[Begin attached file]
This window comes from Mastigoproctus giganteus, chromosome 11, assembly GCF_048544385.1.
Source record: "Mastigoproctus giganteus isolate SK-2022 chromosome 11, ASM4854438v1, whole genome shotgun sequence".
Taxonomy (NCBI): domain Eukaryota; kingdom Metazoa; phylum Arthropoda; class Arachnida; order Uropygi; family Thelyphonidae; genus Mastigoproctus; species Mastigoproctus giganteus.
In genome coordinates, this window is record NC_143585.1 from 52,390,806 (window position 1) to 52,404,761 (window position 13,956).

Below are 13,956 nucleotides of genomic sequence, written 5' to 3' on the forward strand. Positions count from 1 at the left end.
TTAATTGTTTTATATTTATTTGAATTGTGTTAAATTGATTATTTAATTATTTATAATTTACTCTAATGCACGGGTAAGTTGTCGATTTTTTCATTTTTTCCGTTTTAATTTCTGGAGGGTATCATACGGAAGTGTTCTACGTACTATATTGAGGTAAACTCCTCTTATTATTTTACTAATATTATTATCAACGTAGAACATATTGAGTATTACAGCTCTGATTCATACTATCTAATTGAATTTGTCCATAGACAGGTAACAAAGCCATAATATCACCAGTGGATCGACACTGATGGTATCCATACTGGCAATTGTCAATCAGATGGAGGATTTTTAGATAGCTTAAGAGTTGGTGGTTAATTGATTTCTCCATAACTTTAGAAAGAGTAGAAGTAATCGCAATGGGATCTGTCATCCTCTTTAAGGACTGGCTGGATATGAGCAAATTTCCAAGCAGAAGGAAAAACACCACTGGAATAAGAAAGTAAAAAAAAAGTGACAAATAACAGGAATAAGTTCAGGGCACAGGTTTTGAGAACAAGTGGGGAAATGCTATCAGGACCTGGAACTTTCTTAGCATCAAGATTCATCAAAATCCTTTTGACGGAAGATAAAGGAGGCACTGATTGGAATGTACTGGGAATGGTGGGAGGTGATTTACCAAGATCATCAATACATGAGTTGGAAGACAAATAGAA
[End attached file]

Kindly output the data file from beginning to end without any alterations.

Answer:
This window comes from Mastigoproctus giganteus, chromosome 11, assembly GCF_048544385.1.
Source record: "Mastigoproctus giganteus isolate SK-2022 chromosome 11, ASM4854438v1, whole genome shotgun sequence".
Taxonomy (NCBI): domain Eukaryota; kingdom Metazoa; phylum Arthropoda; class Arachnida; order Uropygi; family Thelyphonidae; genus Mastigoproctus; species Mastigoproctus giganteus.
In genome coordinates, this window is record NC_143585.1 from 52,390,806 (window position 1) to 52,404,761 (window position 13,956).

Below are 13,956 nucleotides of genomic sequence, written 5' to 3' on the forward strand. Positions count from 1 at the left end.
TTAATTGTTTTATATTTATTTGAATTGTGTTAAATTGATTATTTAATTATTTATAATTTACTCTAATGCACGGGTAAGTTGTCGATTTTTTCATTTTTTCCGTTTTAATTTCTGGAGGGTATCATACGGAAGTGTTCTACGTACTATATTGAGGTAAACTCCTCTTATTATTTTACTAATATTATTATCAACGTAGAACATATTGAGTATTACAGCTCTGATTCATACTATCTAATTGAATTTGTCCATAGACAGGTAACAAAGCCATAATATCACCAGTGGATCGACACTGATGGTATCCATACTGGCAATTGTCAATCAGATGGAGGATTTTTAGATAGCTTAAGAGTTGGTGGTTAATTGATTTCTCCATAACTTTAGAAAGAGTAGAAGTAATCGCAATGGGATCTGTCATCCTCTTTAAGGACTGGCTGGATATGAGCAAATTTCCAAGCAGAAGGAAAAACACCACTGGAATAAGAAAGTAAAAAAAAAGTGACAAATAACAGGAATAAGTTCAGGGCACAGGTTTTGAGAACAAGTGGGGAAATGCTATCAGGACCTGGAACTTTCTTAGCATCAAGATTCATCAAAATCCTTTTGACGGAAGATAAAGGAGGCACTGATTGGAATGTACTGGGAATGGTGGGAGGTGATTTACCAAGATCATCAATACATGAGTTGGAAGACAAATAGAA